Because they are not free from what controls them, karma and delusion, they then die and are again reborn, either in the same realm or in another realm, where they have already reincarnated numberless times in the past. They again experience all the suffering of that realm and then again die. It goes on continuously like that. There’s nothing new—they’ve already been born numberless times in each of those realms, experienced all the sufferings there numberless times and died there numberless times.

Until we actualize absolute Dharma—true path and true cessation of suffering—and become free from samsara, we have no choice. No matter how much we suffer from sickness, hunger, thirst, heat, cold, old age, birth, death, being separated from desirable objects, worry and fear about meeting undesirable objects, and not finding satisfaction even when we have found the objects we desire, we have to go through all these problems. For example, when we have a serious disease, particularly one that no medicine can cure, there’s nothing we can do: we have to experience it. We have no choice. Since we have migrated into this samsara, since we have taken these aggregates, we have no choice: we have to go through these sufferings.

Until we become free from samsara, we have no freedom: we have to experience so many problems. We are like somebody who has to spend their whole life in prison being controlled and tortured by others. If we were free from samsara, we wouldn’t need to experience these problems. Even if other people tried to harm us, we couldn’t be harmed because we would have no cause to receive harm; we would be free from that cause.

It is the same with animals who are tortured by having to pull or carry heavy loads. They have no choice; they have to suffer because they have taken another samsara under the control of karma and delusion.

Sentient beings do not migrate with freedom but without choice, under the control of karma and delusion. They migrate to another samsara and again suffer. From there they again migrate to another samsara and again suffer. Like that, they go around and around continuously in the six realms. The word transmigratory means beings who are completely caught in the suffering of samsara. Transmigratory beings experience suffering that results from their past karma and delusion, but on top of that, while experiencing that suffering, they again create the causes, karma and delusion, to experience further suffering in the future. So, it goes on and on. This word transmigratory explains the entire suffering of samsara that sentient beings experience.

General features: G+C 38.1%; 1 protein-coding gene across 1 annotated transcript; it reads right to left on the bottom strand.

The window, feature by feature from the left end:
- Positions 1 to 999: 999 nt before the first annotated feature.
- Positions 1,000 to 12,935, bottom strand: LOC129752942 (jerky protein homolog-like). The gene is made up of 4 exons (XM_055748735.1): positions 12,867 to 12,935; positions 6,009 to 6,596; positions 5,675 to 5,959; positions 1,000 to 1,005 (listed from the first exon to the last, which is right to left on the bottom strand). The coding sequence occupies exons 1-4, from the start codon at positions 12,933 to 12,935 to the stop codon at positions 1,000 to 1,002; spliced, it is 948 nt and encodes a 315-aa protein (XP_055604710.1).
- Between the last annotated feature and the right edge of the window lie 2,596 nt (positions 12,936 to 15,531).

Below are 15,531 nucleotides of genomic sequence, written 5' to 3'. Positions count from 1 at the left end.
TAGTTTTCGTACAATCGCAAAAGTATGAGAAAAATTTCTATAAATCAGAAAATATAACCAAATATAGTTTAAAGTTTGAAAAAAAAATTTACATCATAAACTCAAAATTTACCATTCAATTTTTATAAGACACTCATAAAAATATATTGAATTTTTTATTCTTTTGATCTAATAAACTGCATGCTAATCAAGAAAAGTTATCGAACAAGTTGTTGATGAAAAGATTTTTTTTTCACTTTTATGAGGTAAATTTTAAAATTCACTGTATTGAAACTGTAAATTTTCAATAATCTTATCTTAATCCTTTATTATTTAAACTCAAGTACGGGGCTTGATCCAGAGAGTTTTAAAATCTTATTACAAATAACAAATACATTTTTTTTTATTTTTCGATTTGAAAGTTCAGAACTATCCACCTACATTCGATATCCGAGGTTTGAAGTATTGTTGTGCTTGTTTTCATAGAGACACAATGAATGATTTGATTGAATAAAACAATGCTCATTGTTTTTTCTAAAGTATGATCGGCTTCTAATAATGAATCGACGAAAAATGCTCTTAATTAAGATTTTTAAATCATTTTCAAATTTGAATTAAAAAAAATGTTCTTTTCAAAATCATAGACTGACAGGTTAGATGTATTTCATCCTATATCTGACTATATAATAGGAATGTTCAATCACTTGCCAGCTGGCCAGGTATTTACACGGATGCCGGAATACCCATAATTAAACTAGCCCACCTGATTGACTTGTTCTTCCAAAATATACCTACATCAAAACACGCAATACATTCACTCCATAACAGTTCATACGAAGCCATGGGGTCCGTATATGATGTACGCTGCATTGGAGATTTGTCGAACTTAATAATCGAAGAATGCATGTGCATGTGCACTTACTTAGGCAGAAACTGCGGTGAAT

In this way we have been continuously suffering under the control of the root of karma and delusion and of suffering: the ignorance grasping the I, the false I, which doesn’t exist. I’m not saying there’s no I; there’s an I that exists and there’s an I that doesn’t exist. There’s an I that exists, but we don’t realize that I. What is it? It is the I that exists in mere name, merely imputed, or labeled, by the mind. It can be said that because of not having realized that I, we have been reincarnating continuously in samsara, experiencing suffering and dying during beginningless rebirths. You could say that all this comes from not having realized the I that exists, the I that exists in mere name, merely imputed by the mind.

On the other hand, we totally believe in the I that doesn’t exist, the false I. It’s a false I, but we believe that it’s true, that it really exists. That wrong concept is what has kept us in samsara during beginningless rebirths up to now. From that wrong concept, all the other delusions then arise, which then motivate karma, which then leaves karmic imprints on the mind, which produce future samsaric rebirth. This is how we’ve been experiencing all the sufferings of samsara numberless times during beginningless rebirths up to now.

When you think of the meaning of transmigratory being, there’s no doubt that compassion has to arise because it expresses how sentient beings are suffering and how they have been suffering from beginningless time. It’s not that their suffering began some eons ago. They have been suffering for time without beginning—that’s what is most frightening. Sentient beings, including us, have been suffering from beginningless time.

The term transmigratory being gives the whole idea of how much sentient beings are suffering, totally trapped in so many wrong concepts and hallucinations, which then motivate karma, which then causes them to experience all those sufferings. It is continuously like that.